More Detailed Textures

Topics: User Forum
Jan 15, 2007 at 8:54 PM
Hey,

I love your component. It has been a great learning tool for me, although a little tough going in parts.

Would it be possible for you to explore, or just chat here, with ideas concerning adding a higher level of detail to the terrains?

I'm a bit of a noob, so I'm not sure what the norm is... I guess my idea centers around creating a texture file 10 to 20 times larger than the heightmap image. This would obviously then exceed the maximum texture size XNA / Video hardware would support (in my case it does anyway, learnt from experience!), and then using some partitioning algorithm to automatically partition the large image file into say, 4 smaller ones and then lay these over the appropriate sections of the generated terrain.

Any ideas how this could be done / how it's achieved normally?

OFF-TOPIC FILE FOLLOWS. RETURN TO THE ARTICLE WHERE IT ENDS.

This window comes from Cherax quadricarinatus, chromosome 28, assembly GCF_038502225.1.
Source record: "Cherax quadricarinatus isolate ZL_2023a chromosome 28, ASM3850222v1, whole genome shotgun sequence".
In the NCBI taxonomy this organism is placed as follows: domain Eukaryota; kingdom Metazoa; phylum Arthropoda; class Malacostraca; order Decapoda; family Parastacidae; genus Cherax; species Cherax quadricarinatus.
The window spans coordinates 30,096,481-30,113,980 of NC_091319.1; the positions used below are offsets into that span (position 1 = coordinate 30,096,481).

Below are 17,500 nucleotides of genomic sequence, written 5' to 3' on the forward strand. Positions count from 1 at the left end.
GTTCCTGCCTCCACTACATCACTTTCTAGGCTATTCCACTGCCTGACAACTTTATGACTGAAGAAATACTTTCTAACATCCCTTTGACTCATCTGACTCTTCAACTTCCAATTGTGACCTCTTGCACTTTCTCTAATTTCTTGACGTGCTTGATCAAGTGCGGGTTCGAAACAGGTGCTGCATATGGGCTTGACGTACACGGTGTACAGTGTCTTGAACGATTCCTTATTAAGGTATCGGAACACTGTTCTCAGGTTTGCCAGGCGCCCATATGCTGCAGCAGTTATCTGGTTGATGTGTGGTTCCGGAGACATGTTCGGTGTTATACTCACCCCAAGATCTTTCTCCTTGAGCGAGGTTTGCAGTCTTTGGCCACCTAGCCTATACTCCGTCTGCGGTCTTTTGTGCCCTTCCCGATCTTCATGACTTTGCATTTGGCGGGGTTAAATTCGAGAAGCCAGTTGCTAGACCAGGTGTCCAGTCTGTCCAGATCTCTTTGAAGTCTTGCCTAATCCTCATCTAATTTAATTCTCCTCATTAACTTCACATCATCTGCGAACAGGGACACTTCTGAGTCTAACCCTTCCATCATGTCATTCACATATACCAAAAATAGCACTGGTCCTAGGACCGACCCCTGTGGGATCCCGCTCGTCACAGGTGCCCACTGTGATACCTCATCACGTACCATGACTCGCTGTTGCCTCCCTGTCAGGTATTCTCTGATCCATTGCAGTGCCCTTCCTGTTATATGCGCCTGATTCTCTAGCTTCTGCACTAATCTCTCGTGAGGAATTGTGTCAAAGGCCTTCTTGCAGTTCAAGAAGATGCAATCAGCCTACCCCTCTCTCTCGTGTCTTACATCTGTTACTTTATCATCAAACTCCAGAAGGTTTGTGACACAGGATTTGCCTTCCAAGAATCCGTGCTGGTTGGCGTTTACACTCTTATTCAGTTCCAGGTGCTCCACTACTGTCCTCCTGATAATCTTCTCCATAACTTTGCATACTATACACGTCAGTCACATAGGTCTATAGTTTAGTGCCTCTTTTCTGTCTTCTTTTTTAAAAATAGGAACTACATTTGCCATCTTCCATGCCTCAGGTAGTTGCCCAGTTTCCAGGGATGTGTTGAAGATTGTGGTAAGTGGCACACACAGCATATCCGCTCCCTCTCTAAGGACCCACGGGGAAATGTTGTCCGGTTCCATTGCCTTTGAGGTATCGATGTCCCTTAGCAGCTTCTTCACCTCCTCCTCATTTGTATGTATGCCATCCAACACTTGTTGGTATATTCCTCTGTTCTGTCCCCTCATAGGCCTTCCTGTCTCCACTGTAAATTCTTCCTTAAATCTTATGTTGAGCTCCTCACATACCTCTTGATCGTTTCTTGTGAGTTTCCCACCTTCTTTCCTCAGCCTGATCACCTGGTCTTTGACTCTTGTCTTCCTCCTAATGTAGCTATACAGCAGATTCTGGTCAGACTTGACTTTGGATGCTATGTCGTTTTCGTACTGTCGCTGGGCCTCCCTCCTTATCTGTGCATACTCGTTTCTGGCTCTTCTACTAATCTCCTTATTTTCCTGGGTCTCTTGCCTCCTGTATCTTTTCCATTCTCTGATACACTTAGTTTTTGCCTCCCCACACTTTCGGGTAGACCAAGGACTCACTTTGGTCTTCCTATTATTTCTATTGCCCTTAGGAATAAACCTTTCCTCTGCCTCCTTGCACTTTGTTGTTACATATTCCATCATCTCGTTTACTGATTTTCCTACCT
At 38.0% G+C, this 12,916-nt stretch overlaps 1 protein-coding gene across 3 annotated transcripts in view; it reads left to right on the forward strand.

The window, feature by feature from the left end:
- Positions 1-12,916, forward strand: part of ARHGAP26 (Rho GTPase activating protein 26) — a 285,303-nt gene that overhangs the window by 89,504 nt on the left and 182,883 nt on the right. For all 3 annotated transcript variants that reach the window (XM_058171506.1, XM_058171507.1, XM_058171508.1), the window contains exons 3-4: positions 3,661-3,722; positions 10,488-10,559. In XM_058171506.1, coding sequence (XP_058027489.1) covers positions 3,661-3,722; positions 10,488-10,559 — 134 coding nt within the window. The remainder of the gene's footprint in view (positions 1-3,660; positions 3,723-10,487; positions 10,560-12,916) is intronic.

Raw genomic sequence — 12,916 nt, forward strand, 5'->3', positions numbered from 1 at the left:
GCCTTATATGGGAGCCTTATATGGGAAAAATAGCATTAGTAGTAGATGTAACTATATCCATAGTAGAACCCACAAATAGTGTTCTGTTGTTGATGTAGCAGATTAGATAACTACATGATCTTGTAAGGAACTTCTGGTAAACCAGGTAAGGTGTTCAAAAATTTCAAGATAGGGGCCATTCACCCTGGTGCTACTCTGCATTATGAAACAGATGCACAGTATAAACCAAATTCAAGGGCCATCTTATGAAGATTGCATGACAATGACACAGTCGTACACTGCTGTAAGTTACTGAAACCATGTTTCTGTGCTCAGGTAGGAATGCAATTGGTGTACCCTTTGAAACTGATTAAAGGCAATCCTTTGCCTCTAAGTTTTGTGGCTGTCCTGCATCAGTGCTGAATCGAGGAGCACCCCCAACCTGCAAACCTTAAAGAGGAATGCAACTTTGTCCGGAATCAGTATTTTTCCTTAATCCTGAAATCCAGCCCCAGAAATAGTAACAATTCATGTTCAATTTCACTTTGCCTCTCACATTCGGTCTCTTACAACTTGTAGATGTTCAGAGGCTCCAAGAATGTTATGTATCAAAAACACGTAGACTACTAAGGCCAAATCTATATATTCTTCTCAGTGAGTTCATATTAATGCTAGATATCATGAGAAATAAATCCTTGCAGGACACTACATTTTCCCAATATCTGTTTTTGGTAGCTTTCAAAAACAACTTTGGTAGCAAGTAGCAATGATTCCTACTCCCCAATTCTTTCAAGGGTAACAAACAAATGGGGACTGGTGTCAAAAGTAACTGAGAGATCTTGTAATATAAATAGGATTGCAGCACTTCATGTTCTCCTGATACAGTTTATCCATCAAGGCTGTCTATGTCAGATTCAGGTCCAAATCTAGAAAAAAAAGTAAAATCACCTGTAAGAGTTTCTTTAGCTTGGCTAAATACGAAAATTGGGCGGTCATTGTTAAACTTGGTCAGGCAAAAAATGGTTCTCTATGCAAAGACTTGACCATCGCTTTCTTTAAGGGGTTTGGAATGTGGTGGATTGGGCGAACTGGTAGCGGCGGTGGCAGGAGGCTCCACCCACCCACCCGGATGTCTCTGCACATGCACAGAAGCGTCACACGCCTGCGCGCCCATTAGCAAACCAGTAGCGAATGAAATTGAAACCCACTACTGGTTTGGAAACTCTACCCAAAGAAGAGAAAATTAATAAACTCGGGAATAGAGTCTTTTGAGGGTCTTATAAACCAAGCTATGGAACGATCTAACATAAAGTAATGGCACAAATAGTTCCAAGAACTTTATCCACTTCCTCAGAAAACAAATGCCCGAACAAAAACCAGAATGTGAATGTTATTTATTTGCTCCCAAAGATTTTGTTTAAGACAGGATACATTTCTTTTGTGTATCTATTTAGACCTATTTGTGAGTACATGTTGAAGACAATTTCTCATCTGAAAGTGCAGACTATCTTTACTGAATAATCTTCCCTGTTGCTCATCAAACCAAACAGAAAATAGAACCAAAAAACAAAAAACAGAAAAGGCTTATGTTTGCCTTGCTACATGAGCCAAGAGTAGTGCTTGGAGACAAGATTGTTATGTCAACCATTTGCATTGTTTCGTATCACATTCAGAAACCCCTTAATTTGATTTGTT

Cheers!
Coordinator
Jan 16, 2007 at 3:18 AM
I'm not an expert on terrain detailing, but I have done it in the past where I use a smaller texture (say, 256x256) that is repeated over top of the large texture. This gives a grit like effect. You can get the general look (snow, sand, dirt, grass) feel in the large texture then repeat the grit every sector (16x16 pixels in the heightmap) with an alpha or some other type blending.
Another idea that I was thinking of, is using a pixel shader that bump mapped using some fast noise function. That would give detail that would respond to where the light (sun?) was coming from. I haven't yet found a really fast noise function, so it would need to be a normal map (bump map?) that the shader used.
I have also seen where mulitiple textures are used (each large) on seperate sections of the terrain. Like you said, XNA (directx/hardware) generaly don't allow really large textures, so people cut a large texture (say 4096x4096) into 4 peices and the texture coordinates in the heigtmap are generated 0.0-1.0 for the first and second half left to right and same verticle, then a different texture is used for each quarter.